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I’m not really the worrying type, but we’re sending our child off to kindergarten in the fall, and thanks to Covid, none of us have ever seen the inside of the building (except during a “virtual tour”). We met the teacher online, but that’s about it. It’s a big school (K-8), and the whole thing just feels overwhelming. How do we get our kid feeling comfortable and ready to roll?

Partially Panicked

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Kate McGovern

Kate McGovern is EdNavigator’s Editorial Director, a children’s author, and mom to a preschooler and an infant. She cannot remember her last full night of sleep.

Dear Partially Panicked,

I get it. This is such a tough situation for parents, especially when our kids are JUST starting school and we want everything to get off to a good start for them. Our family is in a very similar situation. My four-year-old will be off to pre-K in the fall, and we haven’t been in the building except to vote! I’m hardly an expert—just another parent muddling along—but I can share some strategies we’re using in our home.

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Talk a lot about the transition to “big kid” school. We’re really trying to bill this transition as an exciting one (because it is!) and not over-focus on the fact that she isn’t familiar with the building itself. I think, honestly, that’s a larger concern for us as adults than it is for the kids. There are a lot of fun books that address the start of school, so that’s always a nice way to ease into the conversation. (If your kid likes Daniel Tiger, there are many great school-themed episodes available through PBS Kids, and Llama Llama has a back-to-school episode available on YouTube Kids, too.)

Visit the outdoor space regularly. We can’t go inside the building, but no one said we couldn’t stalk the outside, right? If you’re lucky enough to be nearby, I’d try to make this a semi-regular thing. Is there a playground on site? If so, start playing there, so your child gets familiar with it and starts to feel like it’s their usual playground.

Ask a lot of questions. When we had a chance to talk to our daughter’s new teacher on Zoom, we had a list of questions. (It was a pretty long list, I’ll admit. I suspect pre-K and kindergarten teachers are used to this, and if they’re not, well, they should be.) Your questions are probably different from ours, but here are some examples that might be relevant: Since this is a large school with a wide age range, how are the spaces separated? How much interaction is there between younger and older students, and how is that time structured and supervised? Where is the bathroom for my child’s classroom? How will they enter and exit the building? Can we go inside with them at the start of school, now that Covid restrictions are somewhat more relaxed? Speaking of Covid restrictions, what safety precautions are still in place? What’s the deal with masks? Are teachers required to be vaccinated? The answers to these questions might or might not give you comfort, but at least you’ll have answers. I highly recommend making a list of your own questions and setting up time to talk through them with the teacher before the start of the school year, if at all possible.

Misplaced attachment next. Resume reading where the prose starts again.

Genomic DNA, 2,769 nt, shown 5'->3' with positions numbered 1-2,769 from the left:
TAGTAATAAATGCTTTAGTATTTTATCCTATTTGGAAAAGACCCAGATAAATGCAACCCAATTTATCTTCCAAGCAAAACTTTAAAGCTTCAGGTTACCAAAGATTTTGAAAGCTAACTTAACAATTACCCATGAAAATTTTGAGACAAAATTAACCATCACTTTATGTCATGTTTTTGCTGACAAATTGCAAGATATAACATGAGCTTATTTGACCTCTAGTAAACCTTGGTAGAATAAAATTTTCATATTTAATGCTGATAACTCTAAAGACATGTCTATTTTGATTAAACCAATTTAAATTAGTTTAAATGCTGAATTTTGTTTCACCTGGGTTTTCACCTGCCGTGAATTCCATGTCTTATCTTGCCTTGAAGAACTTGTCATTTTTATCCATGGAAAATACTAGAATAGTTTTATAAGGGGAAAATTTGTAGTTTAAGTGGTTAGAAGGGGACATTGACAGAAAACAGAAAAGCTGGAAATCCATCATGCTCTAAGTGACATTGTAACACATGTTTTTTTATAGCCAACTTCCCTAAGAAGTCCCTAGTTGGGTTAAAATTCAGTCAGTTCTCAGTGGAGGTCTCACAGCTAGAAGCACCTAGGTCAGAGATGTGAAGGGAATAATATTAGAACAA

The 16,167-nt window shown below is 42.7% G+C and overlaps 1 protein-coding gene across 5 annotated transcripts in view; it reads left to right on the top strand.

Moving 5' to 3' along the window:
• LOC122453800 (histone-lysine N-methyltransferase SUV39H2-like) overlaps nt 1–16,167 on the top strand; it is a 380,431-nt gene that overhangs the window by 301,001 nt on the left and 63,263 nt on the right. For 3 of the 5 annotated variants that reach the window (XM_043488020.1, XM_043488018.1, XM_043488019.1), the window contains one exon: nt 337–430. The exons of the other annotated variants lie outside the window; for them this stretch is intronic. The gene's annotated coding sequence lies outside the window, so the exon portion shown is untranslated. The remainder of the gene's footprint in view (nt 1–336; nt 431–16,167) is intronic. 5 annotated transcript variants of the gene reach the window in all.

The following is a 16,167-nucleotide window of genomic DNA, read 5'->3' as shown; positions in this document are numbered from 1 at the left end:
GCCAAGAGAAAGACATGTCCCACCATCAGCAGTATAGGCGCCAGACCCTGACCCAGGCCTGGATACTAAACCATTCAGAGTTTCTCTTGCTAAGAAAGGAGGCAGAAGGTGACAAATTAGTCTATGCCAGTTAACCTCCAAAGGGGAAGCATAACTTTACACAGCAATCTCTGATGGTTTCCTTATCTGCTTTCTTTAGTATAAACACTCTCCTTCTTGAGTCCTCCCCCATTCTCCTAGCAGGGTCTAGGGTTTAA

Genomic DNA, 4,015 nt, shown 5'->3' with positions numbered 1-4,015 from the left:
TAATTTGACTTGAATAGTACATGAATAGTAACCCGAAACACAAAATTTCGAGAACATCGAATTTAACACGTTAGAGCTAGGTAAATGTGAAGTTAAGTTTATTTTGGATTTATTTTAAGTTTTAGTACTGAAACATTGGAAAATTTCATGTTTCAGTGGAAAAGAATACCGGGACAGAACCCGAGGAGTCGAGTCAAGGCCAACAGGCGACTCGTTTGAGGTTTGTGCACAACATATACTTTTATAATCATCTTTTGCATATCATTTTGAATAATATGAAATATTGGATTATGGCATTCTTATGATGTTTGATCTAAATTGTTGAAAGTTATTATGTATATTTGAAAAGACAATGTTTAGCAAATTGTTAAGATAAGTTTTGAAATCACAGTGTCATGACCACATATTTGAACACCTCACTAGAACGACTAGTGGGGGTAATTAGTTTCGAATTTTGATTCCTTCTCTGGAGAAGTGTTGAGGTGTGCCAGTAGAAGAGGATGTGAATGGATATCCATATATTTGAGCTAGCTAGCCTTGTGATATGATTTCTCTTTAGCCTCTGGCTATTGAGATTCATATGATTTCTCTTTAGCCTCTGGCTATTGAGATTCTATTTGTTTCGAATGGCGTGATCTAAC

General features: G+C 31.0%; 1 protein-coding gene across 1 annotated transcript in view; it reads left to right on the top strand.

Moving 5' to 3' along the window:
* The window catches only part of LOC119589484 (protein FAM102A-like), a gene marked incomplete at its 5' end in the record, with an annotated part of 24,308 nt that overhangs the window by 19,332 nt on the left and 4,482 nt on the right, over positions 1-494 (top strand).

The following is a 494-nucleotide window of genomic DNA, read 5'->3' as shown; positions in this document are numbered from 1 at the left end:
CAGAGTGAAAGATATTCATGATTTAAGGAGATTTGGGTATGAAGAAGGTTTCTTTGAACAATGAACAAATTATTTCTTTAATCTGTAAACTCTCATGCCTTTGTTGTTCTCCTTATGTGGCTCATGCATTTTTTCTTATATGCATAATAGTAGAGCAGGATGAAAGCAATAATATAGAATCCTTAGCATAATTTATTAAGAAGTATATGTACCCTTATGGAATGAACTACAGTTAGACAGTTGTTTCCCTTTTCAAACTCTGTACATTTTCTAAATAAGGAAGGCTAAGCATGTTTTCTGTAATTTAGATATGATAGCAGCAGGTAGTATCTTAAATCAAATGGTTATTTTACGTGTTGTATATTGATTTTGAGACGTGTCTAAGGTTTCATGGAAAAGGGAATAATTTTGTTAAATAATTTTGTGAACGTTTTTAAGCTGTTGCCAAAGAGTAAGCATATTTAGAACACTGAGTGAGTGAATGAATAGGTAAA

Connect with other families. Can you get a class email list from the teacher? (Or, if not, are they willing to email everyone with addresses hidden, and ask anyone who wants to meet other families to reply to the list?) Playground meetups over the summer are a great way to form friendships that will make your child feel more comfortable heading off to school.

Check out Camp Kinda, Jr. We’ve got some suggestions for other school prep activities over at Camp Kinda, Jr. (and big kid options at Camp Kinda, too).